Dean Wormer

CNN.com – John Vernon, ‘Animal House’s’ Wormer, dies – Feb 4, 2005

John Vernon, a stage-trained character actor who played cunning villains in film and TV and made his comedy mark as Dean Wormer in “National Lampoon’s Animal House,” has died. He was 72.

There’s (probably) no Double-Secret probation in Heaven. Say hi to Belushi for us.

Diversion

I will never figure out the ED visit cycles. The last week of November and the first two weeks of December a lot of us had decided that our ED had fallen out of favor with the community. I mean, people weren’t coming in, and we were staring at each other wondering where we would go to get new jobs.

As with all cycles, that has definitely ended. We’ve had a ‘full’ hospital for a couple of weeks, we’re holding admitted patients in the ED (sometimes up to a third of our real beds). We’ve been on and off EMS diversion continuously, and when off diversion we’re usually ‘forced off’ by the EMS powers that be.* (Forced off diversion by the EMS powers that be: shared pain is at least fair).

Diversion is a continuous hot topic in the EM/EMS world, and there is no easy answer. It’s a problem for everyone, make no mistake. If I were to call an ambulance I’d be right ticked if I couldn’t go where I wanted to go. (As an aside, I’ve had 3 patients in 2 1/2 years here ticked because they got diverted to us; many more didn’t care. Maybe that’s my control-issue thing popping out).

Diversion is Bad because:
it over-rides choice of hospital
it keeps people out of the hospital where their docs and records are
it puts the EMS folks in the middle, where they shouldn’t be
it can erode public confidence in EMS

Diversion is Good because:
Resources are finite
The ED’s walls aren’t really rubber
Safety is compromised when pt/staff levels get big
Load sharing, therefore resourse sharing, is more efficient
It gets attention of hospital managers

That last thing cannot be overstated. As much as hospitals gripe over the (very real) monetary losses they take by having an ED, when the ED closes they aren’t happy. I’ve been astonished how beds upstairs can be magically found when the ED closes because we’re holding too many and the inn is full.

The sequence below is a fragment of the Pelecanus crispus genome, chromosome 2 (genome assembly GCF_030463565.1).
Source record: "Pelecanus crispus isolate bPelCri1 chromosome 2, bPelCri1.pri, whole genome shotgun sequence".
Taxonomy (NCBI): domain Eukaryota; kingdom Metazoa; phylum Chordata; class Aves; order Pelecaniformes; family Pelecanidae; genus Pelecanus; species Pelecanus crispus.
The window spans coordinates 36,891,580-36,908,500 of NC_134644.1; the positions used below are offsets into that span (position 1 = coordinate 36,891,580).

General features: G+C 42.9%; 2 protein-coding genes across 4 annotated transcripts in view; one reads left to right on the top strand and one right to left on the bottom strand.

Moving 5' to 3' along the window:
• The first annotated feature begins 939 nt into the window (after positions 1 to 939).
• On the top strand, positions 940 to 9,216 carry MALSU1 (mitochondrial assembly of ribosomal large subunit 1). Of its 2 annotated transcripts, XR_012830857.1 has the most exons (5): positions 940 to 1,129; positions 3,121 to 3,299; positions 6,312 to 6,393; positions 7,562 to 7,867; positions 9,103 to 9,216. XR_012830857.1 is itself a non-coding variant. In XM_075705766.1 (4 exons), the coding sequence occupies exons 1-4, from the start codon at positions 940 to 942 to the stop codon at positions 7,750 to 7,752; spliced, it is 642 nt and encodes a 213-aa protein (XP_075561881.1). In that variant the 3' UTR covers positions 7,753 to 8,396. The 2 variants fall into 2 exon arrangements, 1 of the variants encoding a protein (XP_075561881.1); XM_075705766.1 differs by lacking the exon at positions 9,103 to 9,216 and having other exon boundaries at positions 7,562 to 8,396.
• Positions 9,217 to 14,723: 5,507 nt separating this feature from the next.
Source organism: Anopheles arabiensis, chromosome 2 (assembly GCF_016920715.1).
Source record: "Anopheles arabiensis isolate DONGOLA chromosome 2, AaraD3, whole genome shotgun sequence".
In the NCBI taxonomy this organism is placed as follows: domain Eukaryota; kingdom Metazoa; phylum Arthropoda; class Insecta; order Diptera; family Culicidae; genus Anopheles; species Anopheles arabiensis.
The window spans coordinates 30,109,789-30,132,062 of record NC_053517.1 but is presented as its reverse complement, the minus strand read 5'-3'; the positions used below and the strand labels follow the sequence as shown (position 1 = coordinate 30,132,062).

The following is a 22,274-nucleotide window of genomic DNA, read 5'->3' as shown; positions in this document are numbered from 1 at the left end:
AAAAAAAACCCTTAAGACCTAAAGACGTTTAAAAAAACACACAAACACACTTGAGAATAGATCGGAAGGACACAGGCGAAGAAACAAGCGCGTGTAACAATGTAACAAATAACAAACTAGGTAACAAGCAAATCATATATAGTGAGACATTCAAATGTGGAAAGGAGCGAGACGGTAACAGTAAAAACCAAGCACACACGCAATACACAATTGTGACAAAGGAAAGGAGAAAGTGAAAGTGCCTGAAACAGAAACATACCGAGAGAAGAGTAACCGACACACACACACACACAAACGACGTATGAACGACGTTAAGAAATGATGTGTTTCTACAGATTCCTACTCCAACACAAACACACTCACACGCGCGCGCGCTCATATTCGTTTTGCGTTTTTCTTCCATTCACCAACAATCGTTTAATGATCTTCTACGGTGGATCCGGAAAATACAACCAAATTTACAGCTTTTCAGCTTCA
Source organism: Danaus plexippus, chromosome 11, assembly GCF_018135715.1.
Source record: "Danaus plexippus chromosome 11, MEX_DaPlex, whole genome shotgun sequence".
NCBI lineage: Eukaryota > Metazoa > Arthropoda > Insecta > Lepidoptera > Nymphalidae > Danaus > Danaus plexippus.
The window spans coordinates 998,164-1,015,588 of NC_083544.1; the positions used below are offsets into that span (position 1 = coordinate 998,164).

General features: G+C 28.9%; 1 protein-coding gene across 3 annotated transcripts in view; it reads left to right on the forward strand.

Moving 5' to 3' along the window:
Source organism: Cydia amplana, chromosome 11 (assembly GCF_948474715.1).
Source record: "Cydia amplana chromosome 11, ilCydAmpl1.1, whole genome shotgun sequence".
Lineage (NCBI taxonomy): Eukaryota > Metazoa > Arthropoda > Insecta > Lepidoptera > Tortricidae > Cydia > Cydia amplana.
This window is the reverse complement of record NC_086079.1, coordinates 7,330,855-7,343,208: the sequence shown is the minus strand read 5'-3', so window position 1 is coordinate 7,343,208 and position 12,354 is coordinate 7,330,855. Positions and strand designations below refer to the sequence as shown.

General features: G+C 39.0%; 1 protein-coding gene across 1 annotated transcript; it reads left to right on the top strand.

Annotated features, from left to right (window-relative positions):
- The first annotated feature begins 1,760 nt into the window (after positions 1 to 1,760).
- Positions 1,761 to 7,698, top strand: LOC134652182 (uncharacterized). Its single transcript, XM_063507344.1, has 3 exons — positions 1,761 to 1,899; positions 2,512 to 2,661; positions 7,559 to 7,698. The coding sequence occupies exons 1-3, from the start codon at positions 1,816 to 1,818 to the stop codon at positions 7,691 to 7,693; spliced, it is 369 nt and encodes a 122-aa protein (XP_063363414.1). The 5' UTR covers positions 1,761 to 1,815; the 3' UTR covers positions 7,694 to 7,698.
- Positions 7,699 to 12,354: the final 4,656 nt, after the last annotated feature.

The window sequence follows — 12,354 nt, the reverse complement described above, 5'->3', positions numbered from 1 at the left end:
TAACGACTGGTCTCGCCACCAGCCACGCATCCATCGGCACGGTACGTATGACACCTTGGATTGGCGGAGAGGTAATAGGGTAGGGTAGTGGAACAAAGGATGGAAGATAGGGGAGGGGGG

Our charge nurses are under a heck of a lot of pressure not to close until the roof caves in. This, despite no increase in resources, just ‘work harder, work faster’. No wonder the nursing burnout rate is high in EM; the same nurse can go work in the ICU and have a stable number of patients.

Our hospital is considering something that shouldn’t be a radical idea: boarding hall patients upstairs, in the ward hallways. A hall is a hall is the mantra. I hope we try it, as I think it’ll help some.

*=update

The “oops” list

The oops listHere’s a repository, albeit without thumbnails or explanations, of some real “oops” moments, mostly in aviation, though there are a few others (notably tanks).

Dr. Frist and the Tsunami

From the New England Journal of Medicine: NEJM — Recovering from the Tsunami

The media reports on the tsunami that hit South Asia the day after Christmas did little to prepare me for what I saw firsthand when I visited Sri Lanka and India. Working as a missionary, I have visited destroyed towns in war-torn Sudan and witnessed deep, grinding poverty in Uganda and Kenya. The challenges in South Asia are as daunting as any I have seen. Flying over the coastline in a helicopter, we saw an unending scene of devastation. All told, more than 150,000 people are dead and over 5 million have been left homeless.

Many of the tragedies we encountered defied simple solutions. At one overburdened hospital, I met an eight-year-old boy with infected leg abscesses. He had spent nine days in a futile search for his family (his parents and siblings had all perished) rather than seek immediate treatment for the injury he received in the initial deluge. Even those who are physically uninjured have sustained severe psychological wounds. Thousands of children will grow up without parents. And the rudiments of normal life (electricity, schools, houses of worship, and a functional economy) will take years to rebuild.

[Read more…]

The Actiongate Explanation

TCS: Tech Central Station – Toy Soldiers

19 January 2005: The Slinky betrayed us. I should have known. I never trusted him. He was an unstable character, always going back and forth, back and forth, never showing a shred of backbone. “Come, senor, I know the way to the insurgents’ headquarters,” he rasped. The fact that he was an Arab toy speaking with a stereotypical Spanish accent should have tipped me off. But hindsight is always 20/20. Literally. I can turn my head 360 degrees.

I only knew my men by their code names, but even in that short space of time we shared a bond that only six-inch plastic combatants can truly understand. They were my family, my brothers in petroleum-based products. One night we all melted the tips of our fingers and became plastic brothers.

And I led those brave action figures into the trap.

The rest is just as funny.

via ChiaTeaLatte

Medblogs Grand Rounds XIX

Capsules: Grand Rounds XIX

Glad to see so many could make it to this week’s Grand Rounds! Since we couldn’t get Richard Simmons to come in and do a quick exercise break, we’ll be following Dr. Emer’s Fidget Your Way to Better Health program to keep us slim, trim, and hopefully awake. So jiggle your feet, twiddle your thumbs, and enjoy the best of the medical blogosphere.